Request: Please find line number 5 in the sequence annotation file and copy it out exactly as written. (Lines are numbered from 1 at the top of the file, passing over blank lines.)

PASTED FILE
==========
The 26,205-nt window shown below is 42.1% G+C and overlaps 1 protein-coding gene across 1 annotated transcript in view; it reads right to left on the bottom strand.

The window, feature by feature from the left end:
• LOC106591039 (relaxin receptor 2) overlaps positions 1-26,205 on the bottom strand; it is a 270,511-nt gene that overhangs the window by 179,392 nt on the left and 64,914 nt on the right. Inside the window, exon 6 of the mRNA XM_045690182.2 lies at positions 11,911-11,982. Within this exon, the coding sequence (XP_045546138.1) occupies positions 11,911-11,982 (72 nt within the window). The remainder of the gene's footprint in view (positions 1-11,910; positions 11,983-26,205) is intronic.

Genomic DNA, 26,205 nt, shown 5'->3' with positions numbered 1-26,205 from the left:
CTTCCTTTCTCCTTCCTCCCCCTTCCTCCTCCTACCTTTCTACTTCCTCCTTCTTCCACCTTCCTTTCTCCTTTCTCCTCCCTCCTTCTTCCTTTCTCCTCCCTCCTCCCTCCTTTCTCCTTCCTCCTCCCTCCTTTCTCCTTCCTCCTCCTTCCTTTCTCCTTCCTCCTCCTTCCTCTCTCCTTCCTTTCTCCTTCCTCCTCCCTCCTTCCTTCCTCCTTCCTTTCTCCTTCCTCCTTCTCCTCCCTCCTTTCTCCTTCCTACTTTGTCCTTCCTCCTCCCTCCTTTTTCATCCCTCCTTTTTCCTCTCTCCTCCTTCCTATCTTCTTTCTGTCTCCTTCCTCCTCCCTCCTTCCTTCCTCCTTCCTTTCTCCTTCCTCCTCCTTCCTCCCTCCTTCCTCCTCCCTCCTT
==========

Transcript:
CTTCCTTTCTCCTTCCTCCCCCTTCCTCCTCCTACCTTTCTACTTCCTCCTTCTTCCACCTTCCTTTCTCCTTTCTCCTCCCTCCTTCTTCCTTTCTCCTCCCTCCTCCCTCCTTTCTCCTTCCTCCTCCCTCCTTTCTCCTTCCTCCTCCTTCCTTTCTCCTTCCTCCTCCTTCCTCTCTCCTTCCTTTCTCCTTCCTCCTCCCTCCTTCCTTCCTCCTTCCTTTCTCCTTCCTCCTTCTCCTCCCTCCTTTCTCCTTCCTACTTTGTCCTTCCTCCTCCCTCCTTTTTCATCCCTCCTTTTTCCTCTCTCCTCCTTCCTATCTTCTTTCTGTCTCCTTCCTCCTCCCTCCTTCCTTCCTCCTTCCTTTCTCCTTCCTCCTCCTTCCTCCCTCCTTCCTCCTCCCTCCTT